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The Southbanker with a simple life-saving message

The Southbanker with a simple life-saving message
Kaylah Joelle Baker

For local Southbanker Elvis Martin, being a community ambassador for R U OK? is a role that is very close to his heart. 

After dealing with some very challenging experiences at a young age, it is this very question that sticks with him as the one that changed the trajectory of his life.  

“When I was in hospital for a really long time after trying multiple attempts on my life, I had a chat with a nurse that changed my life,” Elvis said.  

“I was able to relate and connect with her because she was just there and allowed me to talk as she listened.” 

Through these conversations, Elvis was able to turn his life around and use his story to share the importance of being there not only for loved ones, but also for colleagues, neighbours and anyone who crosses your path.  

“By asking someone if they are okay, you are not interfering with their life [but instead] you are allowing that person to open up if they are going through a tough time,” Elvis said.  

 

“Asking someone if they are okay could save their life, and it is the simplest thing any human being can do.” 

 

Elvis’ message comes ahead of R U OK? Day on Thursday, September 8 and it is a day to remember how important this simple question can be for someone going through a tough time.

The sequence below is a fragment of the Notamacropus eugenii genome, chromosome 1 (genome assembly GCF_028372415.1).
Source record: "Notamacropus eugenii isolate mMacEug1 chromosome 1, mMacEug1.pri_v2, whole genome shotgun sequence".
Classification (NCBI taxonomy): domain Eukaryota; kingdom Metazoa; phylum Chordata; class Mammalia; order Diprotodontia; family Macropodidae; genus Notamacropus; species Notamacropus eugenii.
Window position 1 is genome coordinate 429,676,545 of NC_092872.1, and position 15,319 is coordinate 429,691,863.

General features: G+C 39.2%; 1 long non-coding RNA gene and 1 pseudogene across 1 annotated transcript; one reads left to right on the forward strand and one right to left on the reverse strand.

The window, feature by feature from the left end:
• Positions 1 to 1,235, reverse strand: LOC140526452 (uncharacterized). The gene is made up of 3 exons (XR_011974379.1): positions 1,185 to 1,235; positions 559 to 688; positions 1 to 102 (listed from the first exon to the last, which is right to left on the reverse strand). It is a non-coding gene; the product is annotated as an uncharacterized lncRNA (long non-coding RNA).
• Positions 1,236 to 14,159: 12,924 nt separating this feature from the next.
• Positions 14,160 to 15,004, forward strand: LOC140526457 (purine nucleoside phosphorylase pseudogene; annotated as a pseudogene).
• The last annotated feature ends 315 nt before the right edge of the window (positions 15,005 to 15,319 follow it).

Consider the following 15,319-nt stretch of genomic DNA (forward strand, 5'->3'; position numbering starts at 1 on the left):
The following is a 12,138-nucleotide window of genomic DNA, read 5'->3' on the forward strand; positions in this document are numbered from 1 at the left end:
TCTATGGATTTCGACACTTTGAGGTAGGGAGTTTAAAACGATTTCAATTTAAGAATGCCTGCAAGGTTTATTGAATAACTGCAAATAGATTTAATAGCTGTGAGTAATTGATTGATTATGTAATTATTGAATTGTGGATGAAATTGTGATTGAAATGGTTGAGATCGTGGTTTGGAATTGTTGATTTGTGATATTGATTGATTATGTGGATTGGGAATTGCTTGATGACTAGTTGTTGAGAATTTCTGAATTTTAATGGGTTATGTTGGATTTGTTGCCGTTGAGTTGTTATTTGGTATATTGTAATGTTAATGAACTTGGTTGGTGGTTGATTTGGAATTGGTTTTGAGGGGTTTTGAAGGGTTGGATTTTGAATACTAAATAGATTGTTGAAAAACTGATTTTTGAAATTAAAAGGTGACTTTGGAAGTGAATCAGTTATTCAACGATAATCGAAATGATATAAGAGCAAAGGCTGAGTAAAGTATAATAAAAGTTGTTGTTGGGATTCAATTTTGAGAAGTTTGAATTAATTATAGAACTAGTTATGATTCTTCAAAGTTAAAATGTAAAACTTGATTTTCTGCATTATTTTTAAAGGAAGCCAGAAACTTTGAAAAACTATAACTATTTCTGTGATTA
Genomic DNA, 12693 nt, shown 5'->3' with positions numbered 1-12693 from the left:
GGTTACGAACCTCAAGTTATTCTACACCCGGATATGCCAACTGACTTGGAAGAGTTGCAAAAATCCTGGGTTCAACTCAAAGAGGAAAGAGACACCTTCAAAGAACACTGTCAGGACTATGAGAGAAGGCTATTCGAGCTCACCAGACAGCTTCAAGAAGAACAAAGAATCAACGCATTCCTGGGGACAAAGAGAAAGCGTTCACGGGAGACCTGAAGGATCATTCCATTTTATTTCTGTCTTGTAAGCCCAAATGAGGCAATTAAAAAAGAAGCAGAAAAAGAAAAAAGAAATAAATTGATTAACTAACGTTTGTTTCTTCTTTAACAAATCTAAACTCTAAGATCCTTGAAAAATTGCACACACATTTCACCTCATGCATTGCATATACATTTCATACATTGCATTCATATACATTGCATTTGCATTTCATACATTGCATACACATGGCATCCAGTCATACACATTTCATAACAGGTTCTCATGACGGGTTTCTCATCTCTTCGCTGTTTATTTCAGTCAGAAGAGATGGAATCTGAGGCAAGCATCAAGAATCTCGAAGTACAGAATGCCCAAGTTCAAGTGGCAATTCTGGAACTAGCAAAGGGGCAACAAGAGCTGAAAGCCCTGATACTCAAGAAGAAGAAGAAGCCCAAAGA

R U OK? is a harm prevention charity and this year’s theme is Ask R U OK? No qualifications needed. 

The theme comes as recent research has found 38 per cent of Australian respondents felt it wasn’t their role to get involved in other people’s business, despite more than 80 per cent of respondents saying asking the question genuinely made a positive difference.  

The confusion surrounding if it is one’s place to ask someone else if they are okay is something Elvis is passionate about clearing up.  

“Asking someone a simple ‘R U OK?’ makes them feel like they belong, and someone cares about them, and a conversation can save a life - I can say this from my own experience,” Elvis said.  

Following his move to Australia ten years ago, Elvis said living in Southbank for the past couple of years has been really positive for his life.  

Now living at Australia 108, he has seen the way buildings are changing and creating community and belonging through the creation of apps that connect residents with one another.   

“It is very important to feel like you belong and are not alone when going through a tough time, and buildings and platforms like this are really creating a safe place for people,” he said.  

“I love Southbank, its energy and the people are great. I feel a real sense of community here.” 

Elvis also told Southbank News that he wants to encourage local Southbankers to connect with locals through community groups, and to not hesitate in asking a neighbour if they are okay, while also being ready to listen. 

If you or anyone you know is struggling, don’t hesitate to contact Lifeline on 13 11 14 or lifelong.org.au, or Beyond Blue on 1300 224 636 or beyondblue.org.au  •

For more information: ruok.org.au

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